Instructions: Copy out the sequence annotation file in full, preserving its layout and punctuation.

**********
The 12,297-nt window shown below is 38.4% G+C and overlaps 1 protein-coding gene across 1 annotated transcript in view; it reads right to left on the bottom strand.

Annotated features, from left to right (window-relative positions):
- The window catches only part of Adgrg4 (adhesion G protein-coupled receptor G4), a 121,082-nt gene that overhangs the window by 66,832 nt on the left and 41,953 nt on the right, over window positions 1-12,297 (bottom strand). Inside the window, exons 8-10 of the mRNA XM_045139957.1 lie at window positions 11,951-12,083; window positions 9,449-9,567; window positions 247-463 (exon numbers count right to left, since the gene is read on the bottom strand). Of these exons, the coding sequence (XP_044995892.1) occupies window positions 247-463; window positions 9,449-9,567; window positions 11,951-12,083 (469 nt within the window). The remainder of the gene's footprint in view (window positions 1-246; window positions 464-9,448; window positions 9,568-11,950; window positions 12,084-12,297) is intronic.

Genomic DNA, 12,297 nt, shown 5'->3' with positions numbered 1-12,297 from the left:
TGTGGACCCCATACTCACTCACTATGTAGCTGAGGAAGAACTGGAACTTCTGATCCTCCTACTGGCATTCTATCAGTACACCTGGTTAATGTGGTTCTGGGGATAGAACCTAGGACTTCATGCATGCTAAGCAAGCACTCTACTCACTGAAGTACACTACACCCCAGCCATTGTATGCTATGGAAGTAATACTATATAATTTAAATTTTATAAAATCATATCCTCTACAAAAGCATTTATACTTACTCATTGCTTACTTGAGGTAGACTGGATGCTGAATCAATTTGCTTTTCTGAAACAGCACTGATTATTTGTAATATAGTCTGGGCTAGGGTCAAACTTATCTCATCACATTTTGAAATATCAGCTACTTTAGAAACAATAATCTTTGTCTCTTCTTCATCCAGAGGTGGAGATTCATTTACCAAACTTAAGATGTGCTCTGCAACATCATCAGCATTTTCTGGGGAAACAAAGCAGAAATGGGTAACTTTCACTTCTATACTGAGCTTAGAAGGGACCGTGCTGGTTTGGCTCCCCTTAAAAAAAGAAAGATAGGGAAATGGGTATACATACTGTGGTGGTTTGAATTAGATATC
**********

The 12,297-nt window shown below is 38.4% G+C and overlaps 1 protein-coding gene across 1 annotated transcript in view; it reads right to left on the bottom strand.

Annotated features, from left to right (window-relative positions):
- The window catches only part of Adgrg4 (adhesion G protein-coupled receptor G4), a 121,082-nt gene that overhangs the window by 66,832 nt on the left and 41,953 nt on the right, over window positions 1-12,297 (bottom strand). Inside the window, exons 8-10 of the mRNA XM_045139957.1 lie at window positions 11,951-12,083; window positions 9,449-9,567; window positions 247-463 (exon numbers count right to left, since the gene is read on the bottom strand). Of these exons, the coding sequence (XP_044995892.1) occupies window positions 247-463; window positions 9,449-9,567; window positions 11,951-12,083 (469 nt within the window). The remainder of the gene's footprint in view (window positions 1-246; window positions 464-9,448; window positions 9,568-11,950; window positions 12,084-12,297) is intronic.

Genomic DNA, 12,297 nt, shown 5'->3' with positions numbered 1-12,297 from the left:
TGTGGACCCCATACTCACTCACTATGTAGCTGAGGAAGAACTGGAACTTCTGATCCTCCTACTGGCATTCTATCAGTACACCTGGTTAATGTGGTTCTGGGGATAGAACCTAGGACTTCATGCATGCTAAGCAAGCACTCTACTCACTGAAGTACACTACACCCCAGCCATTGTATGCTATGGAAGTAATACTATATAATTTAAATTTTATAAAATCATATCCTCTACAAAAGCATTTATACTTACTCATTGCTTACTTGAGGTAGACTGGATGCTGAATCAATTTGCTTTTCTGAAACAGCACTGATTATTTGTAATATAGTCTGGGCTAGGGTCAAACTTATCTCATCACATTTTGAAATATCAGCTACTTTAGAAACAATAATCTTTGTCTCTTCTTCATCCAGAGGTGGAGATTCATTTACCAAACTTAAGATGTGCTCTGCAACATCATCAGCATTTTCTGGGGAAACAAAGCAGAAATGGGTAACTTTCACTTCTATACTGAGCTTAGAAGGGACCGTGCTGGTTTGGCTCCCCTTAAAAAAAGAAAGATAGGGAAATGGGTATACATACTGTGGTGGTTTGAATTAGATATC